The Reformation Theological Review 65:1 (April, 2006)
CONTOURS OF PAULINE THEOLOGY: A Radical New Survey of the Influences on Paul’s Biblical Writings
By Tom Holland (Fearn: Mentor/Christian Focus Publications, 2004), 392pp., hbk„ n.p.
This is a challenging and stimulating treatment of Pauline theology. Holland states that his desire is to show that the proper background for understanding Paul and his theology is the Old Testament and that Paul’s thinking is far more corporate than perhaps normally thought. His focus is that the matrix for much of Paul’s thinking about Jesus are the Passover and New Exodus themes found in the Old Testament and especially the prophet Isaiah. This leads to several lines of investigation all of which are stimulating to those investigating Paul and his theology.
Holland begins by establishing the significance of the Old Testament for both Jesus and Paul. He then moves on to describe the various attempts to reconstruct Pauline theology and is a harsh critic of those attempts to see Paul as hellenising the Gospel. He is also severe on those who would see pseudepigraphic literature as determinative for understanding Paul, mounting a passionate and at times penetrating case against the use of such materials. Holland then examines the use of the term donloj to see if Paul’s usage remains within a pre-conversion Jewish conceptual framework. Holland contends that that the translation ‘slave’ is a concession to Hellenistic thinking and that the proper conceptual background is reflected in the translation ‘servant’.
Having established this, the rest of the study goes on to explore the significance of the Passover for Pauline theology, which Holland contends ‘has its roots in the model of the Passover and the Exodus which he sees to have been a type of the work of Jesus’ (p.l2). After arguing that Paul’s phrase ‘body of sin’ is a corporate term speaking of the state of unredeemed humanity in relation to sin, Paul’s doctrines of baptism and redemption are then examined. All three concepts in Paul are found to be indebted to Passover/New Exodus themes.
Holland then mounts a sustained critique of new perspective understandings of justification and approaches the issue in a fresh and convincing way that posits justification as a creative, and nut declarative, act with respect to the question of covenant membership. In this he does not deny the forensic acquittal nature of justification but points to its relationship creating function within a covenantal framework. Again the Passover background is essential.
A concluding section looks at the issue of Paul’s Christology and especially the paschal background to the term ‘firstborn’. The fruit of Holland’s approach with respect to paschal backgrounds also comes through in an intriguing study of the firstborn references in Colossians 1. Holland denies the wisdom background that is so popular and plumps again for Passover/New Exodus context as determinative. The book is rounded out with four appendices that examine scholarship on the New Exodus motif through the various strata of the New Testament; a brief examination of the Passover motif in the early church; an examination of various reformers, showing that they viewed justification as an entry term into a covenantal relation-ship and not merely in terms of forensic acquittal; and finally an extended discussion of the view of W.D. Davies concerning wisdom Christology.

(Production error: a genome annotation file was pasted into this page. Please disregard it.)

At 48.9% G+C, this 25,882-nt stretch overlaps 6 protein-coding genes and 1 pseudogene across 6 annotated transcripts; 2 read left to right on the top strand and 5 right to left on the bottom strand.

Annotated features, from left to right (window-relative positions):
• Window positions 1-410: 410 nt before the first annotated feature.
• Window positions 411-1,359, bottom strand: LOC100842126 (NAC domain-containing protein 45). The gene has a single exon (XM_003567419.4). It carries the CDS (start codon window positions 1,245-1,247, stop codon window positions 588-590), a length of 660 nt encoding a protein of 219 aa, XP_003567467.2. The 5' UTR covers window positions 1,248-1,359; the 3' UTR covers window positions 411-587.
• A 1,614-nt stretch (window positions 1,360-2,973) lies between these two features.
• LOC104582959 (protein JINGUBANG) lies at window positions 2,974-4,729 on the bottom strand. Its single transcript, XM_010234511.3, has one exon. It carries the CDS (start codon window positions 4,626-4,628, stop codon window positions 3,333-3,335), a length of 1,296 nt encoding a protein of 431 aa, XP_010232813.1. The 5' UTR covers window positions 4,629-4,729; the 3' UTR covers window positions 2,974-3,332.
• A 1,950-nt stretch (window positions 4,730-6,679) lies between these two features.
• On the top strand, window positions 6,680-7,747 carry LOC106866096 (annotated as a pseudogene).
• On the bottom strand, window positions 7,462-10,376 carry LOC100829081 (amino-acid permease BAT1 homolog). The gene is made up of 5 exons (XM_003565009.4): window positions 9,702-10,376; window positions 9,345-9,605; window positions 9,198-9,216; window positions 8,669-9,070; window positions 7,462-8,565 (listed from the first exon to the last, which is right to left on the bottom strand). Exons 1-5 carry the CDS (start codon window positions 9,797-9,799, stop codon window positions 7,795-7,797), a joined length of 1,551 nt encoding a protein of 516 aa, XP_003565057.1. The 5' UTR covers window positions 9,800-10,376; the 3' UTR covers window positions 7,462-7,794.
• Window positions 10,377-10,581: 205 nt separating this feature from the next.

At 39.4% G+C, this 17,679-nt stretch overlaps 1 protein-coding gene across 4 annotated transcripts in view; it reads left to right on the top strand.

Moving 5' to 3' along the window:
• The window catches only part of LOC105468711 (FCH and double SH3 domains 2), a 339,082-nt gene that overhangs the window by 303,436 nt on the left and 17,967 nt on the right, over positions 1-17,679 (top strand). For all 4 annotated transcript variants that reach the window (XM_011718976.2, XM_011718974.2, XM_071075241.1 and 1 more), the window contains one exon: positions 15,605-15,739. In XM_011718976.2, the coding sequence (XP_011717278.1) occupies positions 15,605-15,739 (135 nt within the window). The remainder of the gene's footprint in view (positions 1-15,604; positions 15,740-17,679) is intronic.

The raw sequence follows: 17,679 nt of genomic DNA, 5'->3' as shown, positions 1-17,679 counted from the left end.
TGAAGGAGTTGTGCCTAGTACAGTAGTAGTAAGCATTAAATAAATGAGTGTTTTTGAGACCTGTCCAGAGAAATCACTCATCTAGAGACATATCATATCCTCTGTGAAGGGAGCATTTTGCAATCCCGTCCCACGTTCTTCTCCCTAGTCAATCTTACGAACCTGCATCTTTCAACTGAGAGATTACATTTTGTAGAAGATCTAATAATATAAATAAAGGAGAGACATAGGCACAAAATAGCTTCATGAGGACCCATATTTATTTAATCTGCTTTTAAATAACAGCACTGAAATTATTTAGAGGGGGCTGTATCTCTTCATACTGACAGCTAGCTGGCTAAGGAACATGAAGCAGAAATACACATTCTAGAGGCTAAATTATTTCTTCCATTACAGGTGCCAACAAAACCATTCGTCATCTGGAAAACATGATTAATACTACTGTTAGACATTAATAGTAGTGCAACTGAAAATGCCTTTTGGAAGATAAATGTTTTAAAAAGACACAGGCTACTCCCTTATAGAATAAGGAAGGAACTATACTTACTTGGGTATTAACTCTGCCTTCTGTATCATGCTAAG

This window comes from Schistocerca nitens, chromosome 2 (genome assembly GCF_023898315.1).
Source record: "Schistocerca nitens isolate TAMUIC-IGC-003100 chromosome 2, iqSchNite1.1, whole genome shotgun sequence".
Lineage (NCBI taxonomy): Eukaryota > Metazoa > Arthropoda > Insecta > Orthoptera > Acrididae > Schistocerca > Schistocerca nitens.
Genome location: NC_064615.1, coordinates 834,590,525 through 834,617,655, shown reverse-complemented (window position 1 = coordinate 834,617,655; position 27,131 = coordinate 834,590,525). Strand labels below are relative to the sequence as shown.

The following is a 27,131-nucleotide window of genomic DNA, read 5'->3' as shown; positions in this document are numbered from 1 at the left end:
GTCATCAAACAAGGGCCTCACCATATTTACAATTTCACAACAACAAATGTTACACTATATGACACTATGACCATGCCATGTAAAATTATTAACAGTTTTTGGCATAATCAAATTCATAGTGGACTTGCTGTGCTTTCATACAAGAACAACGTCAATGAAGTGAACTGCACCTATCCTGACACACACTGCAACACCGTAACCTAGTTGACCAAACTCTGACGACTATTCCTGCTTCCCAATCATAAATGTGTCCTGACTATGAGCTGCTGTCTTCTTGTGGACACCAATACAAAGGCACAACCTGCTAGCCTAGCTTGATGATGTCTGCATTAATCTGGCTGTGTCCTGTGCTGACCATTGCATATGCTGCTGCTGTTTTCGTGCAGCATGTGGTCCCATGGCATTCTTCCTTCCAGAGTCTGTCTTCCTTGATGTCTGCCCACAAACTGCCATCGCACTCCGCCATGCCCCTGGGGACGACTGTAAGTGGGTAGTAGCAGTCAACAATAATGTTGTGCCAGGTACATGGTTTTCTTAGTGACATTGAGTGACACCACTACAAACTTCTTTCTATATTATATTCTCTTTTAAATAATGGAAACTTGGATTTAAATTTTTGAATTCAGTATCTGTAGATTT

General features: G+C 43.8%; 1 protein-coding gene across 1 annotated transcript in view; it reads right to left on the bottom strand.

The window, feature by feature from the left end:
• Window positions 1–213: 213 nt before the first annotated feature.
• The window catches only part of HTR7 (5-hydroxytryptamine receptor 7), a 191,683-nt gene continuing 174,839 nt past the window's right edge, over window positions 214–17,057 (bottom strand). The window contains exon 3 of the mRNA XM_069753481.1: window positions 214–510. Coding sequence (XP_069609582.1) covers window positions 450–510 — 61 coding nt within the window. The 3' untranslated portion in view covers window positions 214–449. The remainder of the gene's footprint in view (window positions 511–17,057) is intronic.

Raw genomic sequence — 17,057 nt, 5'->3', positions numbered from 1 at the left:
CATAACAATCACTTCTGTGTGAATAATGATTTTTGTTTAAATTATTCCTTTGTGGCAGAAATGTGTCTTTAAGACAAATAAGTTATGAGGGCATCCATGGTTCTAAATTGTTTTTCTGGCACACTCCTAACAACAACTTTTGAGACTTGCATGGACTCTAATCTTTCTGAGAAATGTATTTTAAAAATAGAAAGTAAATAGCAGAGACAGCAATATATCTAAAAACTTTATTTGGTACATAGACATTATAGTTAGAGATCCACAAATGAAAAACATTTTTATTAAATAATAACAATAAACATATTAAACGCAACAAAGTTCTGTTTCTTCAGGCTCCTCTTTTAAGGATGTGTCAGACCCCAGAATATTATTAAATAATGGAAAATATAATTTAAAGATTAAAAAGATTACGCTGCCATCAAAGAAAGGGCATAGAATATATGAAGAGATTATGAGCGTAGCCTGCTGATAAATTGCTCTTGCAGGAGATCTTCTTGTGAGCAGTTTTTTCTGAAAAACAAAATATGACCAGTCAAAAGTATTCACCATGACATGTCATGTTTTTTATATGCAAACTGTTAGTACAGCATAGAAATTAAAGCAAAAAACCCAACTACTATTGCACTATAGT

This is a very stimulating book and much of what is said deserves careful consideration. The writing is uneven, at times easy to follow and at other points difficult and would have benefited from a few more sections connecting the thread of argument between various chapters. The argumentation wavers between, at times, what feels like assertion to quite intricate linking of texts to establish a point. At other times the overall point being made seems to be lost and it may pay the reader to start at the end with a very lucid and succinct statement of goals and intentions in the concluding chapter, in order to grasp the whole.
One wonders whether the corporate dimension is as all-pervasive as Holland suggests. I suspect his reply would be that this comment only goes to show how the reviewer has been hoodwinked by a prevailing hellenistic, individualistic paradigm. What are the implications of this corporate reading for applying Paul? Perhaps we await a further volume exploring this.
In short this is a valuable and provocative study full of broad-brush big ideas and some very important concerns. Holland is surely correct to point to the Old Testament scriptures as our primary source for understanding Paul’s thought. He may also be right in pushing us to consider the more corporate aspects of Paul’s thinking. Much of what he says concerning the Passover background rings true for not only Paul but also the rest of the New Testament and bears careful consideration.